You might be one of the many people sitting at home, surrounded by countless crochet projects that seem to just take up space. You offer a friend a crochet handbag and, to your surprise, they sheepishly remind you that you’ve already given them two and they really have no need for a third… They suggest to you: “why don’t you sell them?”.
With the growing popularity of “online craft fairs” such as Etsy, it has never been easier for crafters to sell their creations online. It’s a great way to monetise your hobby, making a little extra money on the side to support your craft addiction. There is a growing demand for bespoke, thoughtful gifts designed and/or created exclusively for the recipient. In a world where our lives are becoming increasingly shaped by a need to portray our individuality through social media, this exclusivity is the difference between a mass-produced soft toy, made in China and sold in Poundland, and a similar soft toy made in Britain and sold on Etsy.
Arts and crafts are the front line of Britain’s growing creative industries. Anyone with an artistic or creative flair can cash in; students, full-time professionals, stay at home parents are all becoming “hobbypreneurs”. And with various subcultures, such as “kawaii” (“cute” in Japanese), as well as ranging a number of different types of homemade products from home decor to clothing to toys, it’s easy to find a lucrative niche to build your brand.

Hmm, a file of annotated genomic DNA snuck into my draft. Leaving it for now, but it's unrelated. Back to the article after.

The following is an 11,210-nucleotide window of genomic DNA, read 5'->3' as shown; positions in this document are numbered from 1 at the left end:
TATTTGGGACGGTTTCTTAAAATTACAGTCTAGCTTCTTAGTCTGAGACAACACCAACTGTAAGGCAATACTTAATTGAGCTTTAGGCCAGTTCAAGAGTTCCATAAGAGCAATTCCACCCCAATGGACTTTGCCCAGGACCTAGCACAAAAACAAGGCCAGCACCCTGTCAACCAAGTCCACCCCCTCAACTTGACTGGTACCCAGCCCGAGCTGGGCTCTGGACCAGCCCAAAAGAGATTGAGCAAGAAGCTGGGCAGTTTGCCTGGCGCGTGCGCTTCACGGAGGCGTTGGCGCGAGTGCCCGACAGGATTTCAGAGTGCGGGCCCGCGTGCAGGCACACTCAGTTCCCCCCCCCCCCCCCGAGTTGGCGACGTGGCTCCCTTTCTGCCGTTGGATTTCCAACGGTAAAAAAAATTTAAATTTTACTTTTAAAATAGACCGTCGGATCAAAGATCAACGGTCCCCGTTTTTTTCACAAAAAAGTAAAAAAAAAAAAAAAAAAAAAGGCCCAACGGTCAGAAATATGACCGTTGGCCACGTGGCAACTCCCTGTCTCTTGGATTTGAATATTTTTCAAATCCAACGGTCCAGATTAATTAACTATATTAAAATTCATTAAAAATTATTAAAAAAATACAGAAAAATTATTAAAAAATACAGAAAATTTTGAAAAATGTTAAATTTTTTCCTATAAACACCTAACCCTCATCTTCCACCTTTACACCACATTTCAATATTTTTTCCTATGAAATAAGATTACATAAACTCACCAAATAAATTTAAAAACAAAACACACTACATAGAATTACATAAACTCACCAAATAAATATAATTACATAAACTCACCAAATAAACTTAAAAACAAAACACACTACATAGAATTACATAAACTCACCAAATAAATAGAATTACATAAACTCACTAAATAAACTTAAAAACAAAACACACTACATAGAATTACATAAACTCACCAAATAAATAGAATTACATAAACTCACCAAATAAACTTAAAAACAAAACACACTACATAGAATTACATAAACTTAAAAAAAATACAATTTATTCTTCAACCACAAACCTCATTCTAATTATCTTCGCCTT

Figuring Out Finances
If you’re already at home crafting, chances are that you’re already spending money on craft supplies. Initial investment can start small, using your existing supplies to create your stock in small numbers or creating single items to order once an order has been paid for (depending on the time to produce, or the type of items you’re selling).
Keep all your finances organised, documenting every expense from craft supplies to shipping costs, and keep a record of the details of every sale. Calculate how long each item takes to make, and how much it costs to make. Take into account sales and listing fees. Etsy, for example, takes a 3.5% cut of every sale and this should be considered when pricing your sale items.
Online Marketplaces & Craft Shops
Many UK online marketplaces for makers (such as Etsy, Folksy, and Not On The High Street) allow you to create your own personal storefront. You may also choose to sell in more mainstream, non-craft-specific online marketplaces, such as eBay and Gumtree.
Designing a brand identity that appeals to your target market and tells your story is crucial to any business, but especially within the craft industry where the transaction may feel extra personal. Once you’ve settled on a coherent brand image, logo, and aesthetic, this needs to be consistent across all your online storefronts and social profiles.